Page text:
Current agvet legislation is criticised as being an impenetrable maze of complexity. This complexity not only makes it difficult to administer, it makes it hard for companies that need to engage with the regulator. In response, and consistent with its wider role of improving the clarity and accessibility of Commonwealth legislation, the government has done extensive revisions to the agricultural chemicals and veterinary medicines legislation to bring it up to contemporary standards for legislative drafting. The improvements in comprehension and utility delivered by these revisions are significant, with benefits particularly for improved efficiency in complying with and administering the legislation.

At any one time, the APVMA has several thousand applications in process. It also has a register of nearly 10 000 chemical products. The Bill includes appropriate transitional measures to allow processing to continue for those in the system.

Overall, the Bill will increase community confidence in the regulation of agvet chemicals, while reducing the unnecessary impost on business. The reforms to agvet chemicals legislation in the Bill will ensure that agricultural productivity can continue to improve and keep Australia at the forefront of innovative food and fibre production.


The Export Finance and Insurance Corporation Amendment (New Mandate and Other Measures) Bill 2013 implements the Government's response to the 2012 Productivity Commission Report on Australia's Export Credit Arrangements.

When the Government announced its formal response to the Productivity Commission's report back in January it emphasized that Australian small and medium-sized enterprises will be the big winners following these reforms.

This bill will deliver for Australian small and medium-sized enterprises.

The response announced a number of changes to the operations of the Export Finance and Insurance Corporation (EFIC) that will help it to play an even more valuable role in the provision of export finance.

This bill will ensure that more of EFIC's resources are devoted to Australian small and medium-sized enterprises that face genuine barriers to accessing finance.

Supporting our small and medium-sized enterprises looking to expand their activities overseas will help demonstrate to the private sector that it is commercially viable to fund these exporters.

EFIC will also be given a limited expansion of its guarantee powers so it can better support Australian businesses integrate into global value chains, particularly in the Asian region.

Increasing participation in regional value chains will result in increased specialisation and productivity as Australian businesses focus more on high value-added activities.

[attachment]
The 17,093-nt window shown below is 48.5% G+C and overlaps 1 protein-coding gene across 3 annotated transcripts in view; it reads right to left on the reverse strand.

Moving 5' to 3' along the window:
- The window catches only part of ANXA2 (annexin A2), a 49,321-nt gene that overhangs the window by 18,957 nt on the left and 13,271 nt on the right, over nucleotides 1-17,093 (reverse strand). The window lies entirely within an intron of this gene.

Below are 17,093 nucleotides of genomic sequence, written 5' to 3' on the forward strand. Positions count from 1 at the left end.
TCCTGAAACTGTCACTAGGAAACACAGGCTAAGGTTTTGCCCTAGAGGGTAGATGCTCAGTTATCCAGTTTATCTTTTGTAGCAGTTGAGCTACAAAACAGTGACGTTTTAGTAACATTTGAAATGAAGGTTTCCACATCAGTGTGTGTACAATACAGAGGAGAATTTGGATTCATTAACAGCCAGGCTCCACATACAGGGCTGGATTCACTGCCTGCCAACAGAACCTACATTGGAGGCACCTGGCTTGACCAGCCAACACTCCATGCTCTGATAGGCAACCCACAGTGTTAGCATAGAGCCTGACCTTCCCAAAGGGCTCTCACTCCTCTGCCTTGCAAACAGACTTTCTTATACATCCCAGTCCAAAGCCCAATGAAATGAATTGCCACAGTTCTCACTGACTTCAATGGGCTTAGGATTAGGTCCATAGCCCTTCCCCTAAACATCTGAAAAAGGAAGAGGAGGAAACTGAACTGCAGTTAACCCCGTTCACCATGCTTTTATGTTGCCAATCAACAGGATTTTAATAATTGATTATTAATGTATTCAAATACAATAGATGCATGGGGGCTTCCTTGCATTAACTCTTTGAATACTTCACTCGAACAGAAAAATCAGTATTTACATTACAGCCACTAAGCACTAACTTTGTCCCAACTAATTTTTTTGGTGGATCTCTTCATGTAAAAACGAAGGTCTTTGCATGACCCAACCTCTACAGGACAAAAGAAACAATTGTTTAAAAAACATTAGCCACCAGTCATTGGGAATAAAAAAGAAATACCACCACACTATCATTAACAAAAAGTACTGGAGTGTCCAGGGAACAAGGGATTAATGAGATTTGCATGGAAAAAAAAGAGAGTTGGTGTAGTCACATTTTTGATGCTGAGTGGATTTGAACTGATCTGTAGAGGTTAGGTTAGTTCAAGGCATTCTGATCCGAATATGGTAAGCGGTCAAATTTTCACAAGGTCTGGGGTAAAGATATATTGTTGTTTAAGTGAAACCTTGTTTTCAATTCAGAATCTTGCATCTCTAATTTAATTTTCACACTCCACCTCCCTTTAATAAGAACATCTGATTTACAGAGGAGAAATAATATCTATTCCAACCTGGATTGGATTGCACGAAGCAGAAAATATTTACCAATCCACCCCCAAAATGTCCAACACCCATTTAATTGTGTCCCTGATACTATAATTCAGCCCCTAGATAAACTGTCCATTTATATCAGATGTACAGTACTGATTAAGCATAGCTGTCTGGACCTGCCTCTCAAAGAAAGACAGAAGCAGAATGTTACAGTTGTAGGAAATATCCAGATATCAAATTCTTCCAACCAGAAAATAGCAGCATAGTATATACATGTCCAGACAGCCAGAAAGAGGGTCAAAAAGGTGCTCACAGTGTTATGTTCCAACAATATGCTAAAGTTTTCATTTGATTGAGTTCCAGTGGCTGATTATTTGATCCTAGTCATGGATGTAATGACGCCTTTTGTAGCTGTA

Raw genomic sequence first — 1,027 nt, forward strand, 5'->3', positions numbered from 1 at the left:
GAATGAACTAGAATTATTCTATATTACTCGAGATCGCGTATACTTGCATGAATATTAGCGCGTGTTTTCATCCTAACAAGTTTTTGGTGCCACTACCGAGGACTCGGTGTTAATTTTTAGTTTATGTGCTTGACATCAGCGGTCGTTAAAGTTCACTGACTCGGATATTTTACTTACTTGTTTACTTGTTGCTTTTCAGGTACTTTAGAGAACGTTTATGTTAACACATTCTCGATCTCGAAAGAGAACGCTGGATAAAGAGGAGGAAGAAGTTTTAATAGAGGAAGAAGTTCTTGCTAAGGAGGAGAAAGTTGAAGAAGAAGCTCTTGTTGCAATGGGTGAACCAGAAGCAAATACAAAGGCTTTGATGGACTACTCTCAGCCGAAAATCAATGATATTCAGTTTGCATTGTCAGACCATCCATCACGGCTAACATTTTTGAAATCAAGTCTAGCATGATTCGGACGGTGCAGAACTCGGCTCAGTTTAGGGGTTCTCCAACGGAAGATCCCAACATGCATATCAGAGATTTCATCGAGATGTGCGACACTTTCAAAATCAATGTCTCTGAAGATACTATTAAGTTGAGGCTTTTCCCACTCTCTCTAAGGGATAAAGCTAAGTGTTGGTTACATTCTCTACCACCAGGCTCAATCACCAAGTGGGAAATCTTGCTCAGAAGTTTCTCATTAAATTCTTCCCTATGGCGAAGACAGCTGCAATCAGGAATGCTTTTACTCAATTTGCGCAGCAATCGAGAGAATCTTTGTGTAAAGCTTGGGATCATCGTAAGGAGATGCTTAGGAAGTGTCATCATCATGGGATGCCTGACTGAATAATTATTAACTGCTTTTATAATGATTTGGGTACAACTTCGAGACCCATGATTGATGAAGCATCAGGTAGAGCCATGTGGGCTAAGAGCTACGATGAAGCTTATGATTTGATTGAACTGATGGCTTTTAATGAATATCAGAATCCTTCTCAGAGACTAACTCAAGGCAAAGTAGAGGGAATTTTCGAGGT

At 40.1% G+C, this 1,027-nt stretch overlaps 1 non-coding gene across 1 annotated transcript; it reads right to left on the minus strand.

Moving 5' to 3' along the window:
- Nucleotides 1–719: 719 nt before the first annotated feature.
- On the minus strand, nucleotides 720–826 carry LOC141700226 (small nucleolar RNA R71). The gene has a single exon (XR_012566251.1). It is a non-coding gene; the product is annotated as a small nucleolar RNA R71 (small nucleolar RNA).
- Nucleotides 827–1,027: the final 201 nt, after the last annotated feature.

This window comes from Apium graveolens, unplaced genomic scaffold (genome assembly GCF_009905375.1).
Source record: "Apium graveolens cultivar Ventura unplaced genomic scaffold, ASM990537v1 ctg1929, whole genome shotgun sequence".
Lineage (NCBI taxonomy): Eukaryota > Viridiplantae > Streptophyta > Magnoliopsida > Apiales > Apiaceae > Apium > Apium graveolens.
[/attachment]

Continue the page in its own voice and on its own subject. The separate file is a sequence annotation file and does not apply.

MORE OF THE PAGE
The White Paper on Australia in the Asian Century recommended that EFIC's mandate be revised to ensure more of its resources are devoted to addressing market failures that impede Australian companies, particularly in emerging and frontier markets.

This bill helps deliver on our White Paper objectives.

While the Productivity Commission Report found that market failures are most likely to affect small and medium-sized enterprises with limited export experience, EFIC's new mandate will not preclude it from supporting larger firms where they too face market failures, particularly when doing business in emerging and frontier markets.

To ensure that EFIC does not have a competitive advantage over other businesses in the private sector, the Government also accepted the Productivity Commission's recommendation that EFIC should be subjected to the Government's Competitive Neutrality principles.

Consistent with the recommendation of the Productivity Commission and the 2003 Uhrig Review, the bill will also remove the requirement to have a Government Member on EFIC's Board of Directors, increasing the Board's independence from Government.

In conclusion, the amendments in this bill will provide EFIC with a new mandate that reflects the changing international trading environment and resulting challenges for Australian exporters.

It will benefit Australian small and medium-sized businesses in particular, recognising their increasing importance and prevalence in global and regional value chains.

Importantly, the bill will help us take a further step in delivering on our Asian Century White Paper objectives, improving support to Australian businesses so they can take advantage of the changes and opportunities occurring in our region.